The conference at York will bring together scholars from Africa, Europe, North, Central and South America to share the extensive research materials located in Brazil, Angola and Portugal, as well as less accessible documentation in other countries bordering the Atlantic. It will expose Anglophone scholars to the research that has been done in Portuguese, and will enable scholars of the African impact on Brazil to finally interact with those working on the Brazilian impact on Africa, where Brazilians involved in the slave trade often settled and established communities.

"Despite efforts by Brazil to Űwhiten' its population and destroy all transaction records after it abolished slavery in 1888, Brazilians can still shed a great deal of light on what was going on in Africa at the time of the Atlantic slave trade," says Curto. He says historians are beginning to piece together a variety of community links through Brazilian Catholic church records of baptisms, marriages and burials and through notarial records and post mortem inventories of assets.

Among the presenters at the conference: Robin Law of the University of Stirling in Scotland, one of the world's foremost authorities on the pre-colonial history of West Africa, who will discuss his work in tracking the career of the Brazilian-born slave trader Francisco Felix de Souza, the founding father of the de Souzas in Africa, who amassed great wealth and influence as a resident of the West African coastal community of Ouidah; Manolo G. Florentino of the Universidade Federal do Rio de Janeiro, one of the leading historians on Africans in Brazil, who will discuss his work on ethnicity and slavery amongst the Bantu of Rio de Janeiro; and Rosa da Cruz e Silva, director of the Arquivo Hist█rico Nacional in Luanda, a rising Angolan historian who will discuss her work on the Brazilian impact upon conflicts between African states and the Portuguese colonial state.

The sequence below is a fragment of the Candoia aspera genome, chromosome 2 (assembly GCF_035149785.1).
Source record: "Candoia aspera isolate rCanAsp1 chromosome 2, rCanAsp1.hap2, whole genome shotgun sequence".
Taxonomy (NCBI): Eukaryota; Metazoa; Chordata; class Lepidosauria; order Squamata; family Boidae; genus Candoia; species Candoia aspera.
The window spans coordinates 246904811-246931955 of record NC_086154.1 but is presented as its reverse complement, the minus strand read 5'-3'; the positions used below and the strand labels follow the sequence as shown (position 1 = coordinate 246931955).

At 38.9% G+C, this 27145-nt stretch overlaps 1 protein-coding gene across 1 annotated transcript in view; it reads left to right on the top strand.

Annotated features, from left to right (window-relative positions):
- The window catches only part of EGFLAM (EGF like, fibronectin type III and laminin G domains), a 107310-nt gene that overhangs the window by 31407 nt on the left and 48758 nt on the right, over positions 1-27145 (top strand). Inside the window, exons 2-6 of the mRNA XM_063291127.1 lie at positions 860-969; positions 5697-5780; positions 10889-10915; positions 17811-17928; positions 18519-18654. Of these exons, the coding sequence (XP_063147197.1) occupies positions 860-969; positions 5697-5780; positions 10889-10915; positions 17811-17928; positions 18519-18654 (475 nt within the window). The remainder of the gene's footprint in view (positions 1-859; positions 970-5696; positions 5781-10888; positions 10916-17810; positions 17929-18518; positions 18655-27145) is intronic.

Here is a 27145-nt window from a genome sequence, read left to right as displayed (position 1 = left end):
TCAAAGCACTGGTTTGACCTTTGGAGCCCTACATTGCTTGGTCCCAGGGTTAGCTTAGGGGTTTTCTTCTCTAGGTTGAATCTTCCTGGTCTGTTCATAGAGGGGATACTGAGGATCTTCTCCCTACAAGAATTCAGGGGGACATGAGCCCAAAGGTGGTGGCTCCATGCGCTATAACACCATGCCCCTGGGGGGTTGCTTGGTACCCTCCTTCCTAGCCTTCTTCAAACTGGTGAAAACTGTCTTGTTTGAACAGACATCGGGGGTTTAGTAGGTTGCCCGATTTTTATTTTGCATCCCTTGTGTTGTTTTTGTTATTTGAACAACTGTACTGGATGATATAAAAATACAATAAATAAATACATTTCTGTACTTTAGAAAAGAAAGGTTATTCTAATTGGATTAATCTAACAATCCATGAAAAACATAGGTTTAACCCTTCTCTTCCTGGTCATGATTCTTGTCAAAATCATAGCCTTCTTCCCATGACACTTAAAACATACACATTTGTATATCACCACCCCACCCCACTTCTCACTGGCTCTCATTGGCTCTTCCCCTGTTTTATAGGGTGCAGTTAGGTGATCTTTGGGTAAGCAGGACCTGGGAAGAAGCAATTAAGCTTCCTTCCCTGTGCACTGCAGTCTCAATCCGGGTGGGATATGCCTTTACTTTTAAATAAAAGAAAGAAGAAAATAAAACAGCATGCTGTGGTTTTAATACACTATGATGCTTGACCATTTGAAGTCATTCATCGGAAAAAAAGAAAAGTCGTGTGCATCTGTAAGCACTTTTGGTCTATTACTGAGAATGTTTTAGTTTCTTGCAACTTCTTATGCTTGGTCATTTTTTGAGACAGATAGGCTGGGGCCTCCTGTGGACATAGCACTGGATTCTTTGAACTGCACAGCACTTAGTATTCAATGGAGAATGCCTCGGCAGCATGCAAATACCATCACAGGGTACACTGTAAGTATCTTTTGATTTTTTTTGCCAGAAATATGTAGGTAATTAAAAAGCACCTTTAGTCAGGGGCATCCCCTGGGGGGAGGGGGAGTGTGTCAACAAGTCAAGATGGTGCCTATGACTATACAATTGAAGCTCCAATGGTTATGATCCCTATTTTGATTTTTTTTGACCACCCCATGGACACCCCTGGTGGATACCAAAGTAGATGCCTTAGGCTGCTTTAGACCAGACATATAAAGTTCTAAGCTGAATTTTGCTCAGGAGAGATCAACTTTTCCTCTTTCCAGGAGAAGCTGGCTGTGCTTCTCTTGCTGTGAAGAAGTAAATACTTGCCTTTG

Keynote speaker, Alberto da Costa e Silva, will summarize current knowledge about Brazil-Africa connections during the slave trade and recommend a direction for future research by a new generation of scholars working in an increasingly digitalized world. A diplomat by training and a historian, his seminal work A Enxada e a Lan┴a (The Hoe and the Spear), Rio de Janeiro: Nova Fronteira, 1996, 2nd edition, is the first full-length study of Africa before the arrival of the Portuguese in the Portuguese language. Da Costa e Silva, was Brazil's ambassador to Nigeria and B╚nin from 1979 to 1983 and has just been elected to the prestigious Brazilian Academy.

For details on the conference program, check the website at: www.yorku.ca/research/nhp/enslapro.html.

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For further information, please contact:

Jose Curto
Department of History
York University
(416) 736-2100, ext. 66962
jcurto@yorku.ca

Susan Bigelow
Media Relations
York University
(416) 736-2100, ext. 22091
sbigelow@yorku.ca

YU/099/00